A number of factors determine how much your facelift surgery costs. These include:

  • Surgeon’s fee
  • Anaesthetist’s fee
  • Surgeon’s assistant’s fee
  • Hospital fees
  • Medications
  • Post-surgical supplies

The cost of a facelift is also influenced by the complexity of the procedure, the location of the clinic and the experience of the surgeon. Additional procedures add to the cost of your surgery. 

Neither Medicare nor private health insurance covers the costs of elective cosmetic surgeries. Please keep this in mind as you plan.

In Sydney, the cost of facelift surgery typically starts at around $15,000 to $20,000 for a standard facelift. Complete facial rejuvenation that combines multiple procedures can reach up to $30,000 to $40,000. Remember, these numbers are generic ranges. A face-to-face consultation with Dr Choy is a must to find out what approach is needed for your facelift surgery and what it will cost.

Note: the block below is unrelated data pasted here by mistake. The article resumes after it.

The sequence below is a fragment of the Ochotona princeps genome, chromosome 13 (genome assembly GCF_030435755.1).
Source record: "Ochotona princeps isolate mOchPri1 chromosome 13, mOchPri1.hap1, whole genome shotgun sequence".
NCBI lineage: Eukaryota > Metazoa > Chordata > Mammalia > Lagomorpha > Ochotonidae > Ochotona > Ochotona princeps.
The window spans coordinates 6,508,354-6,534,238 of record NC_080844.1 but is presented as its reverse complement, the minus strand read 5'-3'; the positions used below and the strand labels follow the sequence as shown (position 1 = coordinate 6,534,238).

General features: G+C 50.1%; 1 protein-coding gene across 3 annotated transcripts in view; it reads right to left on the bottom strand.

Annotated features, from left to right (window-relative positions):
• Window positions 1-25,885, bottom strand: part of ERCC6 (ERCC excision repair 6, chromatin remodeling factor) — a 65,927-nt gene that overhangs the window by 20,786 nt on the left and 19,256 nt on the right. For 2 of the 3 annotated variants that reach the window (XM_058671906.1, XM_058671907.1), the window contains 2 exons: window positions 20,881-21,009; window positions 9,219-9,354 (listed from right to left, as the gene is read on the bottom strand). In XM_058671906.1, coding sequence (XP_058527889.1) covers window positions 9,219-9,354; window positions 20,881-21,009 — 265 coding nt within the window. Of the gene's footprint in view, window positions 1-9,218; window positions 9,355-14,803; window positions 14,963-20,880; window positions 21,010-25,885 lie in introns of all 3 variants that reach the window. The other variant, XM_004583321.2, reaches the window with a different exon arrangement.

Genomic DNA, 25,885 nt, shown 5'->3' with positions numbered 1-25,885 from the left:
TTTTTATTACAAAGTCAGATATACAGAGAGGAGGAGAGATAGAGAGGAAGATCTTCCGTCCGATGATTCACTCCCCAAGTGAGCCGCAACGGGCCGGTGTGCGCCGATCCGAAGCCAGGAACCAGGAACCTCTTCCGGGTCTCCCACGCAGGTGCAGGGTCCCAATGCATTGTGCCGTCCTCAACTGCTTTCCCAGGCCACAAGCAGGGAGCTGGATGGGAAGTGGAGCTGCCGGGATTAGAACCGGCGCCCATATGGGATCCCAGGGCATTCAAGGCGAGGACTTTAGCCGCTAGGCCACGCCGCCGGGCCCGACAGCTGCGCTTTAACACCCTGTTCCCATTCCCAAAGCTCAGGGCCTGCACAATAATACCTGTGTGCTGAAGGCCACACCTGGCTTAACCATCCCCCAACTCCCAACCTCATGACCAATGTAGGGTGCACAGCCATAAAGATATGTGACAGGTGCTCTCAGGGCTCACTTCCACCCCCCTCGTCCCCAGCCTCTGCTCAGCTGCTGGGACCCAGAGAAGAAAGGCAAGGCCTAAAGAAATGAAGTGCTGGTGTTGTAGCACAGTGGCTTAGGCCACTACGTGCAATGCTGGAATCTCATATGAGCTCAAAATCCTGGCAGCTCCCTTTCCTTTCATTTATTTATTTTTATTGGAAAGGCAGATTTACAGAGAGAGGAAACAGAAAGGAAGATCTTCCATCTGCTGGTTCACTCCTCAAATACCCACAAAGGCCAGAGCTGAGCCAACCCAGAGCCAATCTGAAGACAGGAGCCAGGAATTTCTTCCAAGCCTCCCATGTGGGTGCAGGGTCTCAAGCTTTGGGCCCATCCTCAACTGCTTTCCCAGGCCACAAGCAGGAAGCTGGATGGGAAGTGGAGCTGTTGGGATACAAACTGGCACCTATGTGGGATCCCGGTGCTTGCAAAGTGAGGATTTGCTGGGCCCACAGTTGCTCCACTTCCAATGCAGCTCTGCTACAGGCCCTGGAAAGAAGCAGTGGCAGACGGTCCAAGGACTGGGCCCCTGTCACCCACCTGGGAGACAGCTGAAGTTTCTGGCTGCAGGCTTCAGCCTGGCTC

Facelift surgery has undergone a remarkable evolution over the years, with the introduction of advanced techniques that may offer more natural and enduring results. The deep plane facelift represents a significant leap forward. Whereas older facelifting methods address the skin only, the deep plane facelift goes further, targeting the deeper structural tissues of the face.

Interest in the deep plane approach is growing. This can be attributed to a number of benefits it can offer for the right candidate:

  • Aesthetic of Results: Because the deep plane facelift addresses the underlying structures of the face, the results may appear more natural. There is less risk of the skin appearing overly tight or ‘pulled’, a common concern with some traditional facelift methods.
  • Longevity of Results: By altering the deeper structures of the face, the deep plane facelift can offer longer-lasting results than skin-only techniques. The improvements made at a deeper structural level tend to withstand the test of time better than superficial adjustments.
  • Recovery Process: The skin and SMAS layer are not separated during a deep plane facelift. This preserves the skin’s blood supply, which supports the healing process. Recovery after a deep plane facelift can be more rapid than other types of facelift as a result.